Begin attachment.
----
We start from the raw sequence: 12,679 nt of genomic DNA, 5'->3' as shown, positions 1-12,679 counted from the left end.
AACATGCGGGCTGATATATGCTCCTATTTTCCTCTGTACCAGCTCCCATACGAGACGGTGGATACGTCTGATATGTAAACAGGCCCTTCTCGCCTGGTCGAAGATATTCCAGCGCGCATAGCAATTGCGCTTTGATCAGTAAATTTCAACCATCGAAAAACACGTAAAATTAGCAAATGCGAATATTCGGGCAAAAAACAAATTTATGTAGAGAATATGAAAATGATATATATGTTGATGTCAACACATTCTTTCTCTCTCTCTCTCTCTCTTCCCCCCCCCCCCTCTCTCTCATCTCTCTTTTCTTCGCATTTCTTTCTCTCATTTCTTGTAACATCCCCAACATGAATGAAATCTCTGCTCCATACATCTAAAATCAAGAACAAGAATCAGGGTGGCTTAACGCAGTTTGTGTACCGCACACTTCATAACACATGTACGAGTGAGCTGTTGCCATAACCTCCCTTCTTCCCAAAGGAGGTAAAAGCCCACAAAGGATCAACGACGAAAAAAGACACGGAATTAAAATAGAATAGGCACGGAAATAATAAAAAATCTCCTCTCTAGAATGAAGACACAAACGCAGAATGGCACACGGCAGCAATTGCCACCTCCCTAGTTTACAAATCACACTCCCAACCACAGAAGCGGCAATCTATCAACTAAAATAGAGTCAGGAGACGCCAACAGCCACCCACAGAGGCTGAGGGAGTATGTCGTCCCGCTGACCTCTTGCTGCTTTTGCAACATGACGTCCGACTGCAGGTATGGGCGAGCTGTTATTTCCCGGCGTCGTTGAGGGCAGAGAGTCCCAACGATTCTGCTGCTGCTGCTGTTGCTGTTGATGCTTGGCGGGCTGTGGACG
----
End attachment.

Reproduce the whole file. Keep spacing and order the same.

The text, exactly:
We start from the raw sequence: 12,679 nt of genomic DNA, 5'->3' as shown, positions 1-12,679 counted from the left end.
AACATGCGGGCTGATATATGCTCCTATTTTCCTCTGTACCAGCTCCCATACGAGACGGTGGATACGTCTGATATGTAAACAGGCCCTTCTCGCCTGGTCGAAGATATTCCAGCGCGCATAGCAATTGCGCTTTGATCAGTAAATTTCAACCATCGAAAAACACGTAAAATTAGCAAATGCGAATATTCGGGCAAAAAACAAATTTATGTAGAGAATATGAAAATGATATATATGTTGATGTCAACACATTCTTTCTCTCTCTCTCTCTCTCTTCCCCCCCCCCCCTCTCTCTCATCTCTCTTTTCTTCGCATTTCTTTCTCTCATTTCTTGTAACATCCCCAACATGAATGAAATCTCTGCTCCATACATCTAAAATCAAGAACAAGAATCAGGGTGGCTTAACGCAGTTTGTGTACCGCACACTTCATAACACATGTACGAGTGAGCTGTTGCCATAACCTCCCTTCTTCCCAAAGGAGGTAAAAGCCCACAAAGGATCAACGACGAAAAAAGACACGGAATTAAAATAGAATAGGCACGGAAATAATAAAAAATCTCCTCTCTAGAATGAAGACACAAACGCAGAATGGCACACGGCAGCAATTGCCACCTCCCTAGTTTACAAATCACACTCCCAACCACAGAAGCGGCAATCTATCAACTAAAATAGAGTCAGGAGACGCCAACAGCCACCCACAGAGGCTGAGGGAGTATGTCGTCCCGCTGACCTCTTGCTGCTTTTGCAACATGACGTCCGACTGCAGGTATGGGCGAGCTGTTATTTCCCGGCGTCGTTGAGGGCAGAGAGTCCCAACGATTCTGCTGCTGCTGCTGTTGCTGTTGATGCTTGGCGGGCTGTGGACG